Love and Youngblood's 1980-1981 drug-related activities constitute the earliest overt acts upon which their Count 1 RICO conspiracy convictions are based. These activities revolve around their relationship with two drug dealers, Elmer Charles Dalton and James Milton King. Dalton and King were involved in a number of profitable interstate cocaine and marijuana sales with Love between September 1980 and January 1981. Love sold Dalton and King large quantities of marijuana and cocaine for later resale and distribution on several different occasions during this period. Dalton and King had been introduced to Love by Youngblood who also was involved in at least one of these interstate drug transactions. Lee, however, was not implicated in any of these early drug activities.

B. Armed robberies and cocaine trafficking in 1982

Beginning some time prior to 1982, Youngblood and Love became engaged in a drug trafficking partnership in which Youngblood supplied Love with cocaine, which she transported to South Carolina from Florida. Love then sold this cocaine to dealers throughout the region. This partnership eventually blossomed into the drug smuggling operations of June-December, 1982. In addition, Wilbur Rutledge

"Rusty" Corvette and Ralph Bruce Bannister were hired by Love in 1982 to commit several robberies of competing drug dealers and other individuals who Love felt would be unlikely to report such crimes to the authorities. Corvette and Bannister usually sought Love's prior sanction of these robberies to insure that the victim was not a distributor of drugs supplied by Love. In most instances, Love furnished the weapons and vehicles used in the robberies and afterwards received jewelry or other proceeds of the crime. Youngblood was aware of these robberies and also received proceeds in at least one instance. 6 However, Lee was not involved in any of these robberies.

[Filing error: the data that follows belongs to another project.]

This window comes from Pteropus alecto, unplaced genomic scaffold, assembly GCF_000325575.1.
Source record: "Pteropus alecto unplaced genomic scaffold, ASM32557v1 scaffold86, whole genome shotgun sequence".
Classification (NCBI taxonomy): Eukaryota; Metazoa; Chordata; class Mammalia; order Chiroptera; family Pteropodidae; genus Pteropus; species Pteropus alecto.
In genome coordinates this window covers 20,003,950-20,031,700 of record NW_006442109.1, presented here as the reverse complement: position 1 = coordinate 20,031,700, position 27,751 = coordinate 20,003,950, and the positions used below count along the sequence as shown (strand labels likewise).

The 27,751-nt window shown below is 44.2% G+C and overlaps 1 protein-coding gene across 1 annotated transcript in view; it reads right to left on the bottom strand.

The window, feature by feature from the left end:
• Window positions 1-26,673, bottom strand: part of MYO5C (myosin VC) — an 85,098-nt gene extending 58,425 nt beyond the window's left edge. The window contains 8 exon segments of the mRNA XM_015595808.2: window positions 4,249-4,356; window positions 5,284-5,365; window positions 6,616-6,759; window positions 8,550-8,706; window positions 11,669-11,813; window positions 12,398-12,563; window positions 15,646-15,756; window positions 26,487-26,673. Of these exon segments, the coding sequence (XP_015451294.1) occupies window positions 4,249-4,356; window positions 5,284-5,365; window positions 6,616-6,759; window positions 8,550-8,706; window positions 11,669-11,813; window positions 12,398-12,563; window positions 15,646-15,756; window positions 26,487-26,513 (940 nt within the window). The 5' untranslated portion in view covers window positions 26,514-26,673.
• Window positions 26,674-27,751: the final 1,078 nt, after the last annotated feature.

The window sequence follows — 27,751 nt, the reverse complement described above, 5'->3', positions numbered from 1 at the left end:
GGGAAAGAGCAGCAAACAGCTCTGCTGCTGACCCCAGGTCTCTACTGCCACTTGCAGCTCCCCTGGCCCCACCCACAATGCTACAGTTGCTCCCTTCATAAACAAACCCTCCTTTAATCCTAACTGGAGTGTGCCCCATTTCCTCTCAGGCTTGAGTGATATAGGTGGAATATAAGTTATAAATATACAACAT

C. Drug Smuggling Activities of 1982

During the latter half of 1982, Youngblood and Love arranged several unsuccessful attempts to import marijuana and cocaine directly to South Carolina from Colombia. Their first smuggling venture was attempted in June of that year. At that time, Love told Corvette that he was planning to bring 1200 to 1500 pounds of marijuana to South Carolina from South America by plane. Together Love and Corvette went to Florida to meet Youngblood and discuss this operation. Soon after this meeting, they attempted the smuggling run and dispatched a plane to South America.

On June 15, 1982, Love, Corvette and Wayne Rodgers prepared to meet the marijuana-laden plane at a drag strip near Columbia on its return from South America. However, because of communications mishaps and lack of fuel, the plane did not land at the drag strip. Instead, the plane was abandoned at a small airport in Columbia, South Carolina. It was found the next day by law enforcement officials. Examination of the plane revealed that its long-range fuel tanks contained only 8-10 gallons of fuel. In addition, its seats had been removed, and there were 18 bales of marijuana weighing 541 pounds on board. The landing flaps had not been closed and the door to the cockpit had been left ajar. Fingerprints taken from the fuselage and from food wrappers and navigational charts found in the cockpit subsequently were identified as those of Timothy Roy Rivera. Millard Waites, a convicted drug smuggler, testified at trial that prior to the flight he had given Rivera's name and telephone number to Love after Love asked him for the name of a pilot. Love subsequently hired Rivera for the smuggling job.